“The information sharing bill passed with strong bi-partisan support on the House floor and now we’re waiting for Senate approval,” he said.
Langevin said the country is in desperate need of cyber experts to operate at the highest levels.
“We only have 1,000 in the country and we need 30,000 to 40,000,” he said. “Cyber security is a relatively new domain and colleges and universities are still ramping up programs on it.”
Langevin said there are currently some cyber programs at the high school level here in Rhode Island and he wants to encourage a generation of kids that have grown up with computers to continue on that path.
“There are a number of people with the skills but they’re on the wrong side of the law,” he said. “How do we make cyber crime less attractive?”
Langevin said hackers could operate with near impunity in countries like Russia and China.
“It’s as easy to attack many as it is to attack just one person, as well as to attack from a world away versus across the room,” he said. “We need to be more aggressive in this area and make countries that harbor cyber criminals realize they need to cease and desist – it’s to their benefit.”
Langevin said cutting down on the theft of intellectual property could be “a tough nut to crack.”
“Theft of intellectual property is far different than spy versus spy espionage from years ago,” he said. “Hundreds of billions of dollars of intellectual property is stolen each year. It’s a form of economic warfare that needs to be addressed and stopped.”
Langevin said he hopes to have an international treaty on the “rules of the road” in cyber space.
Langevin said while we will never solve the cyber security problem, we have to manage it as best we can.
“Use complex and differing passwords and ensure your programs are up to date,” he said. “Use best practices to protect yourself in cyber space, as you would wear a seatbelt to protect yourself in a car.”
Sen. Whitehouse and Rep. Langevin were joined by a number of other speakers, including: Dr. Xinwen Fu, associate professor of computer science at UMass Lowell, who gave a talk entitled, “All Mobile Devices are Watching You!”; David Sherry, chief information security officer at Brown University, who talked about “Privacy’s Evolution and Why it Matters to Security”; and Patrick Laverty, security response engineer at Aakamai, talked about “How a Hacker Sees Your Site.”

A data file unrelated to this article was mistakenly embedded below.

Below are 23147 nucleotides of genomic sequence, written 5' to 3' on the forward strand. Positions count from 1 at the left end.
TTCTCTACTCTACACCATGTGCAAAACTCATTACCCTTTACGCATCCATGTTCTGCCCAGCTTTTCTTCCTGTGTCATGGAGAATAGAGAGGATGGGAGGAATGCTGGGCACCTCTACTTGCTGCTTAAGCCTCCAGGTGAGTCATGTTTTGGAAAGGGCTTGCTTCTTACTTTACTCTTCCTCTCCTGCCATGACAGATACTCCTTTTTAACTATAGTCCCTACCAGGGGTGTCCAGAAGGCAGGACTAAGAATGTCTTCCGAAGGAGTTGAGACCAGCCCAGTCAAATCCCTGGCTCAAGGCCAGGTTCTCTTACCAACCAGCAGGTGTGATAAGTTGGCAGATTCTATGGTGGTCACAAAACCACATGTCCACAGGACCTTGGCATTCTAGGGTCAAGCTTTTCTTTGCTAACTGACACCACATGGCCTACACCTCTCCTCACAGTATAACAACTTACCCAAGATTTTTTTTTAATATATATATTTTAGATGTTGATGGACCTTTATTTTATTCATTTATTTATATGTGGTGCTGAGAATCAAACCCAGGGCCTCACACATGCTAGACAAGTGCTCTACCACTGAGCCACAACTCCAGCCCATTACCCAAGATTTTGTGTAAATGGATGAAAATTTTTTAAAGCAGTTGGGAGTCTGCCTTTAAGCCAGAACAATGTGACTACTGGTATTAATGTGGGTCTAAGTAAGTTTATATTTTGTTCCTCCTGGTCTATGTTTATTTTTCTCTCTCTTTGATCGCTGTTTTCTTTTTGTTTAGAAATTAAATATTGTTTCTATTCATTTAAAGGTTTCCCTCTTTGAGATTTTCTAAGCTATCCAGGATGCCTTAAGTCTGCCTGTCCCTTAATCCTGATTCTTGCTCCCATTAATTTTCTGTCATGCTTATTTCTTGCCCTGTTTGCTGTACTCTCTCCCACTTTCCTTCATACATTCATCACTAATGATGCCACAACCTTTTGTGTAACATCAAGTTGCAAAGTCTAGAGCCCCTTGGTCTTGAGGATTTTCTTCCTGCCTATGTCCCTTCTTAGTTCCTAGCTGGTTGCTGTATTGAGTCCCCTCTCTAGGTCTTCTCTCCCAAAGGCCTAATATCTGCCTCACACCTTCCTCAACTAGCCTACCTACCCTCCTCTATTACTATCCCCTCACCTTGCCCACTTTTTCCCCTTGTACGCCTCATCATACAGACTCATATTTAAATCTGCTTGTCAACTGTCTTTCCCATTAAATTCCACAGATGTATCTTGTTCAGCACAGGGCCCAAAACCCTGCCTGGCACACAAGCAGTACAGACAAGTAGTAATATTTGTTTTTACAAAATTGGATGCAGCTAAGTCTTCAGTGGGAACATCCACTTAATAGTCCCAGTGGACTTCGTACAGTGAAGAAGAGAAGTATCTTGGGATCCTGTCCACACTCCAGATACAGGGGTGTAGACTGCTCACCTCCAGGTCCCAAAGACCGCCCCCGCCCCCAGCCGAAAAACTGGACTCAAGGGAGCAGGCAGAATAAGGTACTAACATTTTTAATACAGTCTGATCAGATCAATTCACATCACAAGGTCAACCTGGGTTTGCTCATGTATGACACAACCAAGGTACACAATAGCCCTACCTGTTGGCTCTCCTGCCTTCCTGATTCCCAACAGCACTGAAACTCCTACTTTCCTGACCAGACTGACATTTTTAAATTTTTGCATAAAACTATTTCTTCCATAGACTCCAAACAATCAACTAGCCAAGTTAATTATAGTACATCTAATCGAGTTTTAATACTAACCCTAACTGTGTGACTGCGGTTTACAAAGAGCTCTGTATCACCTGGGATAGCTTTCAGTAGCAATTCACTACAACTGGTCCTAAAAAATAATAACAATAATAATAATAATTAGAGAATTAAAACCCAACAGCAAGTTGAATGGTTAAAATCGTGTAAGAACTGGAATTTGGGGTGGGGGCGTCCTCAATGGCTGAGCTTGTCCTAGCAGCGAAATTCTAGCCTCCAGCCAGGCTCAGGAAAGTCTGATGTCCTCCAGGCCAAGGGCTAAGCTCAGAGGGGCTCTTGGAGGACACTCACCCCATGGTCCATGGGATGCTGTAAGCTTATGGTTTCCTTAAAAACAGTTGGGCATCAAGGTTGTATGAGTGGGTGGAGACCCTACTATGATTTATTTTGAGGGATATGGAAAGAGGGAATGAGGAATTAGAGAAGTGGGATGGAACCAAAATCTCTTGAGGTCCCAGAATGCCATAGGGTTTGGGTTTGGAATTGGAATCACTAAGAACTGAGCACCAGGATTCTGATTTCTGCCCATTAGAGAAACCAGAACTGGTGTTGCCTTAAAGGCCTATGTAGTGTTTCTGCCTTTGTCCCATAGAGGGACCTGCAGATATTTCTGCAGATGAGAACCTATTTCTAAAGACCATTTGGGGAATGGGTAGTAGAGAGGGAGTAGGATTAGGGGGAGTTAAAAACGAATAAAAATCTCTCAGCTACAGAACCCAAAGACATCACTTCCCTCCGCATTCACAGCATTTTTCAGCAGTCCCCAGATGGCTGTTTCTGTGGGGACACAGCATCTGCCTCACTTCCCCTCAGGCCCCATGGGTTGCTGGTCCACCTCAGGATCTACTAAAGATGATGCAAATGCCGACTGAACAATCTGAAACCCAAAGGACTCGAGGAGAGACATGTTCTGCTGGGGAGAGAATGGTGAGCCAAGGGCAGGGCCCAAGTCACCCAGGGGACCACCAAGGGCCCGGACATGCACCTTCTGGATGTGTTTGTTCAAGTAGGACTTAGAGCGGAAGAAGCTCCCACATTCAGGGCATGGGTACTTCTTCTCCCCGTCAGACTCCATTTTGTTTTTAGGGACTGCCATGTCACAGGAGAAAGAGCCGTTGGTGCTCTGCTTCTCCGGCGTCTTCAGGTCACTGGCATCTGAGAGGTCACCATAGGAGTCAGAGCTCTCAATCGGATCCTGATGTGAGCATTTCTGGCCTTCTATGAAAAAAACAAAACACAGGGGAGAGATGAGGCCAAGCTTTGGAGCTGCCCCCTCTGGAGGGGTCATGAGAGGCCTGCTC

“As a defender, you have to be right 100 percent of the time, but an attacker only needs to be right once,” Laverty said.
Laverty used pictures to show how people view their sites compared to how a hacker views it.
“We see our site as fortified,” he said, showing a picture of a castle before changing it to a picture of a rundown shack. “This is how a hacker sees it.”
Next, Laverty showed a picture of someone climbing a mountain, saying this is how we hard people feel it is for a hacker to attack their site.
“This is how a hacker sees it,” he said, changing the picture to an open gate, “walking in the front door.”
Sherry said there’s a great deal of privacy in computer networks, which is dictated by laws and regulations.
“If you’ve ever used a credit card or applied for a mortgage, your data is out there,” Sherry said. “It’s impossible to stop identity theft 100 percent. If someone is after you, they can get your data.”
Sherry continued, “If you cut someone off in traffic, they’re calling your cell phone within 10 minutes.”
Sherry said when it comes to privacy and security, he believes in the government and military and recognizes they need access to our data.
“What I’m against is collecting data just for the sake of it,” he said.
Sherry was asked how he feels regarding Internet censorship and specifically with regard to how social media was used to help capture the Boston Marathon bombing suspects and should that be allowed.
“I believe in the U.S. Constitution and the freedom of speech. I believe the Internet should be free and open to everyone,” he said. “If people want to put things out there for the betterment of the U.S. and keep us safe, I’m all for it. If people are putting things out there about how to make bombs, I would hope that people come down on that. It should be self-policed.”